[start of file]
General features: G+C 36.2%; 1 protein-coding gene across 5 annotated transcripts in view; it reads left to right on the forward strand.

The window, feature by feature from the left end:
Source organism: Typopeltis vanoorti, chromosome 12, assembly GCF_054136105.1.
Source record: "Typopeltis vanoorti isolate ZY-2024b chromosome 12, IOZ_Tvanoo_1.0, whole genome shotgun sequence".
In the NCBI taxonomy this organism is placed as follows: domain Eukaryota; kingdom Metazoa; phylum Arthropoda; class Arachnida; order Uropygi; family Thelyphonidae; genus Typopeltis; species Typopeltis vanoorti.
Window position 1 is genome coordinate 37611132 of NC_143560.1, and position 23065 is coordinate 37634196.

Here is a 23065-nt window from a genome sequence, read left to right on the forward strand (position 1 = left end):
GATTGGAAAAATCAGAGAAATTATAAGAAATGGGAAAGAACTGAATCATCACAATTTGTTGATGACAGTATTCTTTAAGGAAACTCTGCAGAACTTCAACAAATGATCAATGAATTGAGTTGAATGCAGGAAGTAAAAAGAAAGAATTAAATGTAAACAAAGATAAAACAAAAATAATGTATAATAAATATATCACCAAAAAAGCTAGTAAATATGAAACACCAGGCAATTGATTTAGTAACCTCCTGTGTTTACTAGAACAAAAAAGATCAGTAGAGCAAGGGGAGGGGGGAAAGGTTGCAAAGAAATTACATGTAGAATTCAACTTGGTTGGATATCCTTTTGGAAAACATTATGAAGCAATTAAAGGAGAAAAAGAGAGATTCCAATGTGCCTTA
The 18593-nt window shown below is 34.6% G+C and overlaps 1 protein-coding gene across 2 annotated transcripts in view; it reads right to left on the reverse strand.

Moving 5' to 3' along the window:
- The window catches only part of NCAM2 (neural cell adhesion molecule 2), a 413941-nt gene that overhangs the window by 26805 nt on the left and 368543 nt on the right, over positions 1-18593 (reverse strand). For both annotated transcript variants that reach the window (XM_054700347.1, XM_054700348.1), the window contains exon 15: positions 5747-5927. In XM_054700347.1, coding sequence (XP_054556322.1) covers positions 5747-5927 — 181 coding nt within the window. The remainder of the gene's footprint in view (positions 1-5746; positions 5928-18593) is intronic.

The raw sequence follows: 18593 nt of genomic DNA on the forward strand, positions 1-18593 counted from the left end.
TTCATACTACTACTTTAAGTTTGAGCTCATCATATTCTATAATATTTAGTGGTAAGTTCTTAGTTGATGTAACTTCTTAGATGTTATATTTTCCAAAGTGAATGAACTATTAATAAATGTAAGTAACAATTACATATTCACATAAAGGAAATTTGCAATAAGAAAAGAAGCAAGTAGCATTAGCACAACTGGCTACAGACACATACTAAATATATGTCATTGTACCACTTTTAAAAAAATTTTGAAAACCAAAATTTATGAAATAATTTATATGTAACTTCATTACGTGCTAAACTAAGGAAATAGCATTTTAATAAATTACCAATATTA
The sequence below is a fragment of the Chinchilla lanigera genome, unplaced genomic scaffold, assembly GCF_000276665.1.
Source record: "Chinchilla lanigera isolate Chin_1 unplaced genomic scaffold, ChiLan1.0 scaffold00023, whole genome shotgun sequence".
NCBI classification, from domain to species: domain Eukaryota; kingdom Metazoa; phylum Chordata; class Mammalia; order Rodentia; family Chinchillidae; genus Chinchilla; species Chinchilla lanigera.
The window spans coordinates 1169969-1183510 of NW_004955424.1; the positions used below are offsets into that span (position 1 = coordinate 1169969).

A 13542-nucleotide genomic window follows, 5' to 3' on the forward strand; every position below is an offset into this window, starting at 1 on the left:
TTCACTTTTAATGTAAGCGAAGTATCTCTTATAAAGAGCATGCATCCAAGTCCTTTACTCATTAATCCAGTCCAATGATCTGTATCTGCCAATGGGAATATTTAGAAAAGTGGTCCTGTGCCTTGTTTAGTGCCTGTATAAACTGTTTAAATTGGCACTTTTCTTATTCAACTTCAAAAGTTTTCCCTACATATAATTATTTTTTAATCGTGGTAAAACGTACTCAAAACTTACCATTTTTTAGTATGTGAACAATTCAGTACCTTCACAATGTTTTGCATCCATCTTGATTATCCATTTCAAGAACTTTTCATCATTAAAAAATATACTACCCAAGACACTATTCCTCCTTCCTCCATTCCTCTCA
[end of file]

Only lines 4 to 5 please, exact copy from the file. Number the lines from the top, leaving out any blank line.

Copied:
Source record: "Typopeltis vanoorti isolate ZY-2024b chromosome 12, IOZ_Tvanoo_1.0, whole genome shotgun sequence".
In the NCBI taxonomy this organism is placed as follows: domain Eukaryota; kingdom Metazoa; phylum Arthropoda; class Arachnida; order Uropygi; family Thelyphonidae; genus Typopeltis; species Typopeltis vanoorti.